Years rejected by Gove
bird species as a result of continued efforts, all of which is positive news.”
He said he hoped the trust could support the need to undertake the reintroduction of species in a “considered manner”, which could positively contribute to the natural system of the area and ensure maximum benefits to the local environment and people using it.
Supporters of reintroducing lynx believe the cats would bring a range of benefits, including helping to control deer numbers, reducing damage to the forest and improving habitat for smaller animals, as well as providing ecotourism opportunities.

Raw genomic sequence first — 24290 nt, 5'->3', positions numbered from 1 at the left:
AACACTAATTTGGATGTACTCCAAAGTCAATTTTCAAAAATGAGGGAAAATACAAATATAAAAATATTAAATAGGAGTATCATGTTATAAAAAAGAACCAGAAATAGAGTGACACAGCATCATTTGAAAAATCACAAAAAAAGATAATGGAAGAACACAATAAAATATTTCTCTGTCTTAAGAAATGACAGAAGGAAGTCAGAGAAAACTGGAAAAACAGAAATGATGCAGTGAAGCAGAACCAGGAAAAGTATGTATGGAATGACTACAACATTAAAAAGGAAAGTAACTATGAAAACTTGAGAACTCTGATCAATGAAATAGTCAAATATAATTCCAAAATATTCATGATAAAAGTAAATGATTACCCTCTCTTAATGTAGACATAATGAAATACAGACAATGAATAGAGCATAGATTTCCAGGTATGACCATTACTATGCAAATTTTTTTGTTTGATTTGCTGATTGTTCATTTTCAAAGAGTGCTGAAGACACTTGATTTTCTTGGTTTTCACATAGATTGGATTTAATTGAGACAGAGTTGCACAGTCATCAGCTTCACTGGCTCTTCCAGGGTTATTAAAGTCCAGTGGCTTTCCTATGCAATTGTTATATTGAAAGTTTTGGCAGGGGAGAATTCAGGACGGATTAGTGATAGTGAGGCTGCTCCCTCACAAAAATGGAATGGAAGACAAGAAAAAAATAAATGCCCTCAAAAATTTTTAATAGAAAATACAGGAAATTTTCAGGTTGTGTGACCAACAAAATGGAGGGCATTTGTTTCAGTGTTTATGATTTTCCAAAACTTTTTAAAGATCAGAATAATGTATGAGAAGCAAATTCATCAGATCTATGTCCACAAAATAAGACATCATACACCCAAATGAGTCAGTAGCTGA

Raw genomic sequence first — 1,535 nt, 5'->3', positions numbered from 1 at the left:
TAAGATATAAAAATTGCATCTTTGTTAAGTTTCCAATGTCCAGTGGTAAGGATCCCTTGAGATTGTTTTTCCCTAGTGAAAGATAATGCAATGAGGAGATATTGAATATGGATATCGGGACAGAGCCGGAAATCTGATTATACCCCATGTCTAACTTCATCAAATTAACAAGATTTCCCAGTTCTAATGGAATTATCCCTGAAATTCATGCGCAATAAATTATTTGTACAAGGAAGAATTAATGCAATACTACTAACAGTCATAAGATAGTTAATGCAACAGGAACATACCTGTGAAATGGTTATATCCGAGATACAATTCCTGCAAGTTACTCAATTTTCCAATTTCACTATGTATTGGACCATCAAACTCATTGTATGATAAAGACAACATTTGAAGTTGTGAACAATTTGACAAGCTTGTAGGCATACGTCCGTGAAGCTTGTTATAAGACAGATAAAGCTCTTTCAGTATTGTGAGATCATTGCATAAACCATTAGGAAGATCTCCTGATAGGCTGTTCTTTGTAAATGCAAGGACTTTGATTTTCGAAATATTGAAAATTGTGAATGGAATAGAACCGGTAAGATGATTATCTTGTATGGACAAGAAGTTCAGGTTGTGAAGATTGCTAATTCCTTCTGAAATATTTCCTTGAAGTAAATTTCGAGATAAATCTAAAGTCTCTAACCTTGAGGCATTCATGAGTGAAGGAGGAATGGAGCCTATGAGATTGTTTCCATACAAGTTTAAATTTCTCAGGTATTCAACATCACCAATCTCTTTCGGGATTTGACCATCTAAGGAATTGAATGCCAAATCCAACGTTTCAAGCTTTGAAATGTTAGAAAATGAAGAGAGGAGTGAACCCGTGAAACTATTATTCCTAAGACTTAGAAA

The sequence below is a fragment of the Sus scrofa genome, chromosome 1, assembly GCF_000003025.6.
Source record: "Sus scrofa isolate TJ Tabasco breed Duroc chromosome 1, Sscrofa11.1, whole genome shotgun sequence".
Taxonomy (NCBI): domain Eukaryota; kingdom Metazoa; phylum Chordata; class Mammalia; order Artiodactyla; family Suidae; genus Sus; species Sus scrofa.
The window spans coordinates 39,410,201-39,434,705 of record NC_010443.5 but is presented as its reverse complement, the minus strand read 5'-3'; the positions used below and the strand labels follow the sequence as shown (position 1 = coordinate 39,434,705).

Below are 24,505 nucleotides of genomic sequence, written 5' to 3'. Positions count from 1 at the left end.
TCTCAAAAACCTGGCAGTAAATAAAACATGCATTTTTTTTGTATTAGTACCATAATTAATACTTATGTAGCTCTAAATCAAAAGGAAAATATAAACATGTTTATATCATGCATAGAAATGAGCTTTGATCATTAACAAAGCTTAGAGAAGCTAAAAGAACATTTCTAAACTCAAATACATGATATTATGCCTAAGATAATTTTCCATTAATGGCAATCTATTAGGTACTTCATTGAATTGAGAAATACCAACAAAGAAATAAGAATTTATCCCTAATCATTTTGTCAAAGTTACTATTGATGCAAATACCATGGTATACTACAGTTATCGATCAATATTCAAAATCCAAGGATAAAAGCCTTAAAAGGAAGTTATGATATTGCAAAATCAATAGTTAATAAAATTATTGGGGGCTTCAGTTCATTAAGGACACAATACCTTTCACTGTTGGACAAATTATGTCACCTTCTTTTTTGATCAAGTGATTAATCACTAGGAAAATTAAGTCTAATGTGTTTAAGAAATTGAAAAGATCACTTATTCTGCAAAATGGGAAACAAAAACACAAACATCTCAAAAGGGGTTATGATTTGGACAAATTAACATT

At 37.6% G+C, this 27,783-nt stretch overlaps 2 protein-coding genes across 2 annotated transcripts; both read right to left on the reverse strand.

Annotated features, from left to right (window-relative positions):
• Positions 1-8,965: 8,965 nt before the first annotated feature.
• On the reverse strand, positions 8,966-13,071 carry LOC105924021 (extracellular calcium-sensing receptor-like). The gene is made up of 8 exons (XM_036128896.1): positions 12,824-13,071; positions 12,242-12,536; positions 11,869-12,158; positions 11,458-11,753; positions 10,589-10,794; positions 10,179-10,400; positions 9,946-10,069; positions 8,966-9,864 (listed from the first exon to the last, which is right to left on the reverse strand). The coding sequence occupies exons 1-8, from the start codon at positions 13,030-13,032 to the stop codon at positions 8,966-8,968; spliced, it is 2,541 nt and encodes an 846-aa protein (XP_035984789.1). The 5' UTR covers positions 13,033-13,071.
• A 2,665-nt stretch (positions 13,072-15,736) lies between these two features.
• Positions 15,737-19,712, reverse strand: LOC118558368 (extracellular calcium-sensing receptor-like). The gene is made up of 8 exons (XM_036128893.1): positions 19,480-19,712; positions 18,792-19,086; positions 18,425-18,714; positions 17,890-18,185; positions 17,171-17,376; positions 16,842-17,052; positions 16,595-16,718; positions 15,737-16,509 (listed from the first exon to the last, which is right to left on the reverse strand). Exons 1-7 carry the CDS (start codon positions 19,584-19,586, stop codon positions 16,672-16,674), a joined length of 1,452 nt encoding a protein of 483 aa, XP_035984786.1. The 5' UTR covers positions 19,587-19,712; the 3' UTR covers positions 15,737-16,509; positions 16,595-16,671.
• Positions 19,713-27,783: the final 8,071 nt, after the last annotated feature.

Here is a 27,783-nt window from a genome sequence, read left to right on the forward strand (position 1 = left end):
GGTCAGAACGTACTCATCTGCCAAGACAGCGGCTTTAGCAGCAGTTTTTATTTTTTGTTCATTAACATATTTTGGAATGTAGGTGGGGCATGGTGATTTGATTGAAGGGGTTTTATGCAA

Opponents, such as the National Sheep Association, have raised concerns about the potential impacts, including losses of livestock and the welfare of the wild animals released into the “busy, industrial forest”.
NSA chief executive, Phil Stocker, said: “We strongly believe this is the right decision on ecological, social and agricultural grounds.
“Today’s victory is not just for farmers but for the ecology of the area, the rural community and the farming economy.
“The threat of the lynx against sheep was very real and we could not be happier that this isn’t a risk our members will have to face.”
Lynx disappeared from Britain in about 700AD